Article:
Among the African territories included in the titulary, Siyamo (Tsiyamo, Tiamo) seems to have comprised the eastern part of the Ethiopian plateau; perhaps the Enderta region of Tigray. The name may be a derivative of D`MT, the old kingdom which existed there in the middle of the first Millenium BC. It is probably the same as the Tiamaa of the Monumentum Adulitanum, associated with Gambela, “a valley in the neighborhood of Makale, in the province of Enderta” by Kirwan 1972: 173. The lands of WYTG, DRBT, and ATFY are districts (presumably African) whose whereabouts are as yet unknown. Schneider (1988: 115) notes a region called SRD, mentioned only on the Geza `Agmai versions of DAE 6 and 7 (Ch. 11: 5). The Beja are the tribes of the Red Sea hills, the Noba the peoples of the Nubian kingdoms, and the Kasu the Kushites or Meroites. Finally, the term Ethiopia, employed as a translation for Habashat among the known inscriptions only by Ezana on DAE 4, appears for the first time in a Ge`ez manuscript (accompanied by the first such mention of Aksum itself) only in the twelfth century; though the text can only be tentatively dated (Sergew Hable Sellassie, 1989).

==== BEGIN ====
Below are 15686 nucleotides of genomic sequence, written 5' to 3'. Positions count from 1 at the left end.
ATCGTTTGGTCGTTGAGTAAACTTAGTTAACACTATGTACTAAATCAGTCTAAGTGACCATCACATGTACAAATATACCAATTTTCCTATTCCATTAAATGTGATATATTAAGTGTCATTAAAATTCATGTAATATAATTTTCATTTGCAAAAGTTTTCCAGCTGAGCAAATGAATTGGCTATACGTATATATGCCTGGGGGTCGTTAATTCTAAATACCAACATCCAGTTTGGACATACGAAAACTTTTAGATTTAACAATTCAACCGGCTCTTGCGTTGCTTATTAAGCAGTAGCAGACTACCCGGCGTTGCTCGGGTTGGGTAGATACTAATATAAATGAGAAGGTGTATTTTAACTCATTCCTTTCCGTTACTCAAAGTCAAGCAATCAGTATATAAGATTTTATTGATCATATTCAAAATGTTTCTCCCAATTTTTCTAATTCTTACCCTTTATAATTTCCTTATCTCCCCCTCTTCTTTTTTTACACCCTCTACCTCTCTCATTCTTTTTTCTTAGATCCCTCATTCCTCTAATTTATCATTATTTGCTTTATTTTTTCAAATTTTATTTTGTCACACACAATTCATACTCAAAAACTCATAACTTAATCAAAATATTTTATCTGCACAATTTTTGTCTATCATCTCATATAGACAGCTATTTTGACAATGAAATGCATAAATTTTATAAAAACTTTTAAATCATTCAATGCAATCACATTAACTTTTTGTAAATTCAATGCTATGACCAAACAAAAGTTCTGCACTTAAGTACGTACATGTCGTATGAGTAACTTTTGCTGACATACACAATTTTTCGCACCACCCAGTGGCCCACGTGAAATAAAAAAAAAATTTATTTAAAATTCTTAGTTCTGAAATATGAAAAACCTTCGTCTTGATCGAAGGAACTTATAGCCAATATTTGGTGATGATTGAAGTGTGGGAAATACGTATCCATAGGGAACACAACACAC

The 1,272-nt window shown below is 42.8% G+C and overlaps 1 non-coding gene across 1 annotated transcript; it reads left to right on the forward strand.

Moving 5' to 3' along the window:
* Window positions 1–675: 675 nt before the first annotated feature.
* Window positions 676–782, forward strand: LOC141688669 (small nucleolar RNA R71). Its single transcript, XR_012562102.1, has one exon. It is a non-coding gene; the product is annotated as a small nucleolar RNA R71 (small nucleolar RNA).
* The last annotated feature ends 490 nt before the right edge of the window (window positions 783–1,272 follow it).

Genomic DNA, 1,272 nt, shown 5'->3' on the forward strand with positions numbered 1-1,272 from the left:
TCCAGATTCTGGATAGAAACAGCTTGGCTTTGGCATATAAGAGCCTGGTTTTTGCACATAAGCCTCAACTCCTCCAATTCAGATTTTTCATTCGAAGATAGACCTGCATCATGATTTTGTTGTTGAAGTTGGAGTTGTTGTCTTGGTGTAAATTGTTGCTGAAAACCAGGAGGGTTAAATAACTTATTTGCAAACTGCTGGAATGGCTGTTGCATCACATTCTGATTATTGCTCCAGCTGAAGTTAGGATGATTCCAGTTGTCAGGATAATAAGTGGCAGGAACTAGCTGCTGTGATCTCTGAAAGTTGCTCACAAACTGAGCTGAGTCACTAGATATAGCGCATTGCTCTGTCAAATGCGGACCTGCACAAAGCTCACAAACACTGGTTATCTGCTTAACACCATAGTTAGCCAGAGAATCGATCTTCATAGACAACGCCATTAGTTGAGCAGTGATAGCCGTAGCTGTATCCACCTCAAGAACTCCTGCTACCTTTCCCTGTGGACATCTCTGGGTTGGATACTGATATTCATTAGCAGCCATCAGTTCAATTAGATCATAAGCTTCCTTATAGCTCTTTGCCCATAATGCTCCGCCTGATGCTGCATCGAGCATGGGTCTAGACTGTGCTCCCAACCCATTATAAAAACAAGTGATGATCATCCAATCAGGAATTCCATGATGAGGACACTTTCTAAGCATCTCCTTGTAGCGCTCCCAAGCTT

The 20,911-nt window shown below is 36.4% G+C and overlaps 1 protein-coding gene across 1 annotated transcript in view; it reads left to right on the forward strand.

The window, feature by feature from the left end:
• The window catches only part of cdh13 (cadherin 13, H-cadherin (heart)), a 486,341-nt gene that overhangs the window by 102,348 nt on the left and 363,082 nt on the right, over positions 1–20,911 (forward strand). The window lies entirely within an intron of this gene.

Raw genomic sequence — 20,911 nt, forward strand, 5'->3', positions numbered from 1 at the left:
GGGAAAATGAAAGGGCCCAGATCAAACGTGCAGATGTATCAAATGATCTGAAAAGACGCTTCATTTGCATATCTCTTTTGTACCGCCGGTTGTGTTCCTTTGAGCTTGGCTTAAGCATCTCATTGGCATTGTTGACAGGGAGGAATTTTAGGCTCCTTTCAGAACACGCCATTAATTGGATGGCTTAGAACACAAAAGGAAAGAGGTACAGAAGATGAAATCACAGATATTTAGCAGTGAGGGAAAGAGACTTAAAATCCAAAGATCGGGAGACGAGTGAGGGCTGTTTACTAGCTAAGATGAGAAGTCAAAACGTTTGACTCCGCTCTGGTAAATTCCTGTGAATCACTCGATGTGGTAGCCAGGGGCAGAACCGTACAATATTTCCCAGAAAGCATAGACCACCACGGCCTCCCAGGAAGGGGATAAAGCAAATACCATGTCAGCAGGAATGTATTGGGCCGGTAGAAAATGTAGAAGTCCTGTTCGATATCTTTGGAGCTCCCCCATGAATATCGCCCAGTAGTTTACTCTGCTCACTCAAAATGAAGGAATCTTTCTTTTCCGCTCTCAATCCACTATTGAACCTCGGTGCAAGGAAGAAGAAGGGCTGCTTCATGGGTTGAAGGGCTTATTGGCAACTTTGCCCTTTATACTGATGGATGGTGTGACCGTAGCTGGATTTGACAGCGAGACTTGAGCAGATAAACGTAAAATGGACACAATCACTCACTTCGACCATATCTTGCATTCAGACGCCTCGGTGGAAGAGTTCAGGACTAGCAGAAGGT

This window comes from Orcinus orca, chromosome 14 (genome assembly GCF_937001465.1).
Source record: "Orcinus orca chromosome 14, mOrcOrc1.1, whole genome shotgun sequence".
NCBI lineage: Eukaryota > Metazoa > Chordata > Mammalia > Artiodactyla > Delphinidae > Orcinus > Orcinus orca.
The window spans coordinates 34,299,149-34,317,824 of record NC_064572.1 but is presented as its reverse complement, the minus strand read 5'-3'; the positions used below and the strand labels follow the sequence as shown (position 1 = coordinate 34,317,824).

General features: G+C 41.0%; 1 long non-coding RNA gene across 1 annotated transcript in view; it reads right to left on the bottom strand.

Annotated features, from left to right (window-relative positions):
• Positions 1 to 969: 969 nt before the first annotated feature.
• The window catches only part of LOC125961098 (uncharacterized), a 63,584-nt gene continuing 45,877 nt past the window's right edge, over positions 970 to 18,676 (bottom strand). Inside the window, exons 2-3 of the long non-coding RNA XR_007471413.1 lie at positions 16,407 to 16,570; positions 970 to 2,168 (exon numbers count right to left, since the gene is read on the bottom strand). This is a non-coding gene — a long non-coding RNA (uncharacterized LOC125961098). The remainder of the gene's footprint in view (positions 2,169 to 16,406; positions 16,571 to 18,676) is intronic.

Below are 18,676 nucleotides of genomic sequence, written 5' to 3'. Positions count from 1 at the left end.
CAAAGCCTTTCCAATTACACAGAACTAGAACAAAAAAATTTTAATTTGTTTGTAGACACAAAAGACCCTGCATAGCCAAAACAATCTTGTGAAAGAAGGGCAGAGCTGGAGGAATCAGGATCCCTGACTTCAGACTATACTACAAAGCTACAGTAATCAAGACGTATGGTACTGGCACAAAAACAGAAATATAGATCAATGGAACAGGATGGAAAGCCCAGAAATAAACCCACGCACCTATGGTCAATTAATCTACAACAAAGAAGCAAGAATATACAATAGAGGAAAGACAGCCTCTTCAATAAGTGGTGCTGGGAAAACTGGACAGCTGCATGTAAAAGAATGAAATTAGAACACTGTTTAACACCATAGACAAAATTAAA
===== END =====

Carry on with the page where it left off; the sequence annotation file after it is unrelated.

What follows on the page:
Aksum: An African Civilisation of Late Antiquity
- 2-1. The Legends of Aksum
2-2. Aksum in Ancient Sources
2-3. The Rediscovery of Aksum in Modern Times
- 3-1. The Landscape
3-2. Origins and Expansion of the Kingdom
3-3. The Development of Aksum; an Interpretation
3-4. Cities, Towns, and Villages
3-5. The Inhabitants
3-6. Foreign Relations
- 4-1 The Pre-Aksumite Period
4-2 Early Aksum until the Reign of Gadarat
4-3 Gadarat to Endubis
4-4 Endubis to Ezana
4-5 Ezana after his Conversion, to Kaleb
4-6. Kaleb to the End of the Coinage
4-7. The Post-Aksumite Period
- 5-1. The Site
5-2. The Town Plan
5-3. Portuguese Records of Aksum
5-4. Aksumite Domestic Architecture
5-5. The Funerary Architecture
5-6. The Stelae
- 7-1. The King and the State
7-2. The Regalia
7-3. Dual Kingship
7-5. The Royal Titles
7-6. The Coronation
- 8-1. Population
8-2. Agriculture, Husbandry, and Animal Resources
8-3. Metal Resources
8-4. Trade, Imports and Exports
8-5. Local Industries
- 9-1. The Origins
9-2. Introduction and Spread of the Coinage
9-3. Internal Aspects of the Coinage
9-4. The Mottoes
9-5. The End of the Coinage
9-6. Modern Study of the Coinage
- 10-1. The Pre-Christian Period
10-2. The Conversion to Christianity
10-3. Abreha and Atsbeha
10-4. Ecclesiastical Development
- 11-1. The Inscriptional Record
11-2. The Military Structure
11-4. The Fleet
11-5. The Aksumite inscriptions
- 15-1. The Failure of Resources
15-2. The Climate
15-3. External and Internal Political Troubles
15-4. The Najashi Ashama ibn Abjar
15-5. The NatsaniDaniell